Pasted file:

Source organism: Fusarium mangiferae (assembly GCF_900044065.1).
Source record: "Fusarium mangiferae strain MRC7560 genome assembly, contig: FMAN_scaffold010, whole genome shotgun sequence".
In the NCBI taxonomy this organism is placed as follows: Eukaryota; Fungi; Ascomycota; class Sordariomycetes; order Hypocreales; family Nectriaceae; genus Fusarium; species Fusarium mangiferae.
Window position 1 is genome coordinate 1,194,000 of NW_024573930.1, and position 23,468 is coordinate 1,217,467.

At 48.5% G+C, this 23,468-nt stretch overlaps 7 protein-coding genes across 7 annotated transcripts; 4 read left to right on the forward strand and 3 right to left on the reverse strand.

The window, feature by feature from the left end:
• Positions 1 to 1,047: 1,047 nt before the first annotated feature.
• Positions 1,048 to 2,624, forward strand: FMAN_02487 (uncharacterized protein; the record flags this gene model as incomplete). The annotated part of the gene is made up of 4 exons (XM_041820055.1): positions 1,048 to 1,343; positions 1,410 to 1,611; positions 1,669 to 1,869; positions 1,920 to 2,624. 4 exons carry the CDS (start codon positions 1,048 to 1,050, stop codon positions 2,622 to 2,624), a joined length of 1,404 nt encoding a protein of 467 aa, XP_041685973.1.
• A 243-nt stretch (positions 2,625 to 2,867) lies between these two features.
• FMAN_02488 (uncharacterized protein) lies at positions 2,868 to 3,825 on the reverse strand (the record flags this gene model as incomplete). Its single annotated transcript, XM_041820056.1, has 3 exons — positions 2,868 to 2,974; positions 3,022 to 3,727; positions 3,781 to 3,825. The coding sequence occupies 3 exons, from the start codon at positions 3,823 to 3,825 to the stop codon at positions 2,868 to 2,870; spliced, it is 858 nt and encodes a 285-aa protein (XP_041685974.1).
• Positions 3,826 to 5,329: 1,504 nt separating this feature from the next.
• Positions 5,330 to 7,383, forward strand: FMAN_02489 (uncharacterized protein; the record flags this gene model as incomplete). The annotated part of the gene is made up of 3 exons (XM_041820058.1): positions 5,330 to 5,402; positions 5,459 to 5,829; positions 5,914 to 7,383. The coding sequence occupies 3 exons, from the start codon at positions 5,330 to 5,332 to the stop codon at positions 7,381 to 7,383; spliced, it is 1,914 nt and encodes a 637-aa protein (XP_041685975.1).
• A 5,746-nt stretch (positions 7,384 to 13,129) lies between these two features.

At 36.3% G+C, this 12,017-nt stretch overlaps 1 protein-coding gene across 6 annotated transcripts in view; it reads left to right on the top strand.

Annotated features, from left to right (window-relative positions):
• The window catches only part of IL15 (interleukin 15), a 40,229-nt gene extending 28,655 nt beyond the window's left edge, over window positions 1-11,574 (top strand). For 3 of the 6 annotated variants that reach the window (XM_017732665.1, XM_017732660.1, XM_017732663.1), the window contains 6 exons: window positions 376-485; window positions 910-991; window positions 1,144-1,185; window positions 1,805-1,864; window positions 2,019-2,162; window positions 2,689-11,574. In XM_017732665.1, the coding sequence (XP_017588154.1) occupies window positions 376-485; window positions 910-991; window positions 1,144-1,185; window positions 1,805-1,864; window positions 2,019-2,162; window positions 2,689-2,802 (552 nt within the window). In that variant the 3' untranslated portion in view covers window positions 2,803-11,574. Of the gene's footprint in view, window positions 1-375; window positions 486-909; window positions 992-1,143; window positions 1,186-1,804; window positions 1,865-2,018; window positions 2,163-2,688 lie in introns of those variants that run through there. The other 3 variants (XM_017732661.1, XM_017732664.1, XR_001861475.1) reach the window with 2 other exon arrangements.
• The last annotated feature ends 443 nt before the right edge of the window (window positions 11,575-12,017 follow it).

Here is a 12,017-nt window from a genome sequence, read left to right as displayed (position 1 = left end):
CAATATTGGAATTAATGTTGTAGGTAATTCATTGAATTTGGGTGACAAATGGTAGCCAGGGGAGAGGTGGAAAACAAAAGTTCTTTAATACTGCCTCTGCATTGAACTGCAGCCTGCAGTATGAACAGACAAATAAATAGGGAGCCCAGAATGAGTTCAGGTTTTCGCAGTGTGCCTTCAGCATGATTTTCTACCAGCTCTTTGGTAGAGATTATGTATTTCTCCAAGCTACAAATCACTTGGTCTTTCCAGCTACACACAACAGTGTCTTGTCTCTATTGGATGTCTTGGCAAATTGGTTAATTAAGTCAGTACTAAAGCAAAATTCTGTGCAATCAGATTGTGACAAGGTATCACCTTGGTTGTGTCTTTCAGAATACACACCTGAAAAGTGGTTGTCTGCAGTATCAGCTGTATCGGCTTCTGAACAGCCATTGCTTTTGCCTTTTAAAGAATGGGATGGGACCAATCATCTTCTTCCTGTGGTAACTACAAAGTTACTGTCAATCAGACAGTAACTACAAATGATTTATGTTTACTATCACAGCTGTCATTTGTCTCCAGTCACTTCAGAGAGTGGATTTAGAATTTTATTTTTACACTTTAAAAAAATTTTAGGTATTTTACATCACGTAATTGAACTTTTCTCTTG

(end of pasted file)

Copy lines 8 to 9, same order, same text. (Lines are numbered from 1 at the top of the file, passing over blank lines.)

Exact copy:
• Positions 1,048 to 2,624, forward strand: FMAN_02487 (uncharacterized protein; the record flags this gene model as incomplete). The annotated part of the gene is made up of 4 exons (XM_041820055.1): positions 1,048 to 1,343; positions 1,410 to 1,611; positions 1,669 to 1,869; positions 1,920 to 2,624. 4 exons carry the CDS (start codon positions 1,048 to 1,050, stop codon positions 2,622 to 2,624), a joined length of 1,404 nt encoding a protein of 467 aa, XP_041685973.1.
• A 243-nt stretch (positions 2,625 to 2,867) lies between these two features.